In their famous August 2016 article in JAMA Pediatrics, “Unintended Consequences of Current Breastfeeding Initiatives,” Dr. Joel Bass and colleagues cite data from the Massachusetts Department of Public Health showing a disturbing proportion of Sudden Unexplained Infant Deaths (SUID) in the first 5 days of life among newborns, which they link to hospital-based breastfeeding initiatives in that state. This forms the primary justification for their argument that the government agencies should withdraw support for breastfeeding interventions comprising the Baby-Friendly Hospital Initiative (BFHI). Their paper has been cited 10 times and viewed 4,825 times as of November 23, 2017, and has been remarkably influential. The authors are particularly concerned about the possibility of death during skin-to-skin contact with a mother, a rare phenomenon known as Sudden Unexpected Perinatal Collapse (SUPC).
However, upon obtaining the actual Massachusetts infant mortality dataset from 2004-2013 used by Bass and colleagues, I found that the authors knowingly drew a false conclusion from the data, and that furthermore, a close examination of the data does not fit the timeline of implementation of breastfeeding interventions in the state of Massachusetts.
In their paper, authors pulled Massachusetts’s diagnostic codes for SUID among newborns. They concluded, “While SIDS in the first month of life is generally considered an uncommon event, in Massachusetts (2004-2013), 14% of the cases of SIDS occurred in the first 28 days of life. Of note, 8 (22.2%) of the cases of SIDS among newborns and 20 (35.1%) of the newborn sudden unexplained infant deaths occurred in the first 5 days of life . . .”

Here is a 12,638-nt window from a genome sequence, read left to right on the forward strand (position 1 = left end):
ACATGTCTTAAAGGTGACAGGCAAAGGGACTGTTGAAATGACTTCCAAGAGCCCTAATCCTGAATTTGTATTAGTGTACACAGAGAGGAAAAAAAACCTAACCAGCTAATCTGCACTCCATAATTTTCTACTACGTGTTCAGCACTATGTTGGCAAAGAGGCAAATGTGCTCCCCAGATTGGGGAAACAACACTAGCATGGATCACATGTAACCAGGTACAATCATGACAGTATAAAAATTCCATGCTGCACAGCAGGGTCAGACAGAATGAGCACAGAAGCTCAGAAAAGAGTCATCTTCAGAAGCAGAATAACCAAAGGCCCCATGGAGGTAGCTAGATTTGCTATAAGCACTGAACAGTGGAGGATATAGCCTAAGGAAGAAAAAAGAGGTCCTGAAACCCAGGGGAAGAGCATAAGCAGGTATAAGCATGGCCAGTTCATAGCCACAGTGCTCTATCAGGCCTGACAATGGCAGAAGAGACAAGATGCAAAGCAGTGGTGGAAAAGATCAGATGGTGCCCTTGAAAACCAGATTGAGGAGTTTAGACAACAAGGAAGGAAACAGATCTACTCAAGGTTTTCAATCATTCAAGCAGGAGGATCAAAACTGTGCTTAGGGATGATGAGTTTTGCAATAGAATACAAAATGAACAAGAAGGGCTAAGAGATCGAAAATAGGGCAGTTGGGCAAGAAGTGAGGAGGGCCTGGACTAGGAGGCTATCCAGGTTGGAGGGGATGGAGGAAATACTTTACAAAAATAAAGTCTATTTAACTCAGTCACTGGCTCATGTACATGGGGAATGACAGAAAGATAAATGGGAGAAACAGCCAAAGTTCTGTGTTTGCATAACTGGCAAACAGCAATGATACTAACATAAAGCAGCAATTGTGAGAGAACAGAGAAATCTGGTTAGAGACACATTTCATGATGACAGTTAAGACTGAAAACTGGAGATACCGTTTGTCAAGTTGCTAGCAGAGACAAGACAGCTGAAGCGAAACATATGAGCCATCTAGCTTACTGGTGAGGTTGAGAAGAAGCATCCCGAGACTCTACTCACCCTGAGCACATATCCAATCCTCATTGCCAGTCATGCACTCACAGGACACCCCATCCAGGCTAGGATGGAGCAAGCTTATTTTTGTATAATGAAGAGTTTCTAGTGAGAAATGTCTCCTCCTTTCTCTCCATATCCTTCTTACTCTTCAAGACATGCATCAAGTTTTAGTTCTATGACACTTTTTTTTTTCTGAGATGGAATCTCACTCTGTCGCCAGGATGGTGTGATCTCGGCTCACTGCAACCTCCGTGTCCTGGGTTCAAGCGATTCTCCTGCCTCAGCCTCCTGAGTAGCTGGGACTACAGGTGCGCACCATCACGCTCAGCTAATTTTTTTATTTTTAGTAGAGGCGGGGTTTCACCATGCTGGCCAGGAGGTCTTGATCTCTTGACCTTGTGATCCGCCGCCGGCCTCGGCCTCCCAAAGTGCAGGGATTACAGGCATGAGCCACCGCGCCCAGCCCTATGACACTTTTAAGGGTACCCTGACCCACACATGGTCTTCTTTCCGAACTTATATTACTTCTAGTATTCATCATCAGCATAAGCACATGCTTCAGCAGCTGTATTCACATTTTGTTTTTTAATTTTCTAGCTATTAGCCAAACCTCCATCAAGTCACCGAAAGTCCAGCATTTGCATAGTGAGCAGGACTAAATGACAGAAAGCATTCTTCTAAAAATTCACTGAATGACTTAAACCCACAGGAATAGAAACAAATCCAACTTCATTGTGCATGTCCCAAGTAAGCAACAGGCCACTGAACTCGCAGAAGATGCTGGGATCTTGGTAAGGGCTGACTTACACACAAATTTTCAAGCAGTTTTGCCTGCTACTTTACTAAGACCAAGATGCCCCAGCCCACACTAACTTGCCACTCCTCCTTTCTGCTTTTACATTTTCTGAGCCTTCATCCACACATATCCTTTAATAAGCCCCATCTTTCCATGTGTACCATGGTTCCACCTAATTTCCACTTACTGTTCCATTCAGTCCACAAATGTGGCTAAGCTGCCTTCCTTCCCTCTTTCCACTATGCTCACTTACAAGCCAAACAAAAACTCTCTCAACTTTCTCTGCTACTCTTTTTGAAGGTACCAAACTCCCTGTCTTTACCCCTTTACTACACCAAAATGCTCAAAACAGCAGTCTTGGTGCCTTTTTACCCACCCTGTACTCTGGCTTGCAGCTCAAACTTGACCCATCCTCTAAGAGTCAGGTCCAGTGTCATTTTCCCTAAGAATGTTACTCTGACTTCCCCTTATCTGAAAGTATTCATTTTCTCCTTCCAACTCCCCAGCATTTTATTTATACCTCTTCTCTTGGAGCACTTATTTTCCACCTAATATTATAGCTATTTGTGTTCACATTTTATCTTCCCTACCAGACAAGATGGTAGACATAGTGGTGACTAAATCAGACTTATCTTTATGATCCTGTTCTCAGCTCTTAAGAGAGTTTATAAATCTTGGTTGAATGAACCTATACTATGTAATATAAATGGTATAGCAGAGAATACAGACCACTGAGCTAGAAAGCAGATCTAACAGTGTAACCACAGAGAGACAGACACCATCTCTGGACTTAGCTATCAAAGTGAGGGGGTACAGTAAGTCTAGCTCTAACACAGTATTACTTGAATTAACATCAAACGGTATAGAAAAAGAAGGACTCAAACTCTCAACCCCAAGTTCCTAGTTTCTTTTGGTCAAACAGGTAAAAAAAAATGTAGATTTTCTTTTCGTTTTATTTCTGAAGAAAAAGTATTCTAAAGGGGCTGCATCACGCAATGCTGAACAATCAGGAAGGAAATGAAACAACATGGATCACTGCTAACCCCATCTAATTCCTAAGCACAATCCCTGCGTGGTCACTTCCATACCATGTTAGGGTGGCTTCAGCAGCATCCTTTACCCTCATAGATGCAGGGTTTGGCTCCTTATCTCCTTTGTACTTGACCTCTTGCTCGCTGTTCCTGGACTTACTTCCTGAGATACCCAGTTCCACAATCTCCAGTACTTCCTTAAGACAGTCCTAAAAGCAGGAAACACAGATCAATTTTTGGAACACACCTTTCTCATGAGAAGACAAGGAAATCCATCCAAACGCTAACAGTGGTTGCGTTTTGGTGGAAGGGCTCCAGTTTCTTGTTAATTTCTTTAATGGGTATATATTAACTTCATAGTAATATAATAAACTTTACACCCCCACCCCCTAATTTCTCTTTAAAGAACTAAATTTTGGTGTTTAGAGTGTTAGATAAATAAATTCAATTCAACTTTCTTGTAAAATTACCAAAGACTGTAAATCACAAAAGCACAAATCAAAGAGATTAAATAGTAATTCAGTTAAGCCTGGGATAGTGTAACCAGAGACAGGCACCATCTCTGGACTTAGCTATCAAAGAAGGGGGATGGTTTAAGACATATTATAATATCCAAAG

An official from the state Vital Records Department was able to send me the same dataset that was sent to Dr. Bass, which is unpublished but available to the public upon request. It is reproduced here in its original form, with the addition of totals.
A couple of things stand out.
First, this data does not indicate whether these deaths occurred in the hospital. The state official indicated that this information is confidential and is therefore not available to Dr. Bass or to me. The authors are assuming that these deaths are related to hospital-based breastfeeding interventions, when we have no evidence from this data set whether these deaths even occurred in the hospital or not, whether they occurred while an infant was skin-to-skin, or bed sharing with a breastfeeding mother, and if so, what other risk factors were present, such as smoking, or impairment of the parent by alcohol or drugs.
Second, the largest numbers of deaths occurred were 2004 and 2009. In 2004, there was only 1 Baby-Friendly Hospital in Massachusetts, comprising 3.5% of all births and 4 or fewer facilities out of 49 on the BFHI pathway, according to data compiled by the Massachusetts Breastfeeding Coalition.
In November of 2008, I founded the Massachusetts Baby-Friendly Collaborative starting with the 4 facilities that were on the Baby-Friendly pathway at that time. I am thus intimately familiar with the progress of hospitals’ implementation of breastfeeding interventions across the state. In the spring of 2009, the first Massachusetts Mother-Baby Summit was held, the first statewide initiative to promote the BFHI. Massachusetts did not get its second Baby-Friendly facility until 2009, raising the percentage of births in Baby-Friendly facilities to 3.7%. Following 2009, there were only 3 deaths total, in 2012 and 2013. In January 2013, the Baby-Friendly Collaborative launched a new phase reaching out to all hospitals in the state and most joined. In 2012, Massachusetts had 4 Baby-Friendly facilities (5.7% of all births) and in 2013, it had 6 Baby-Friendly facilities (7.3% of all births).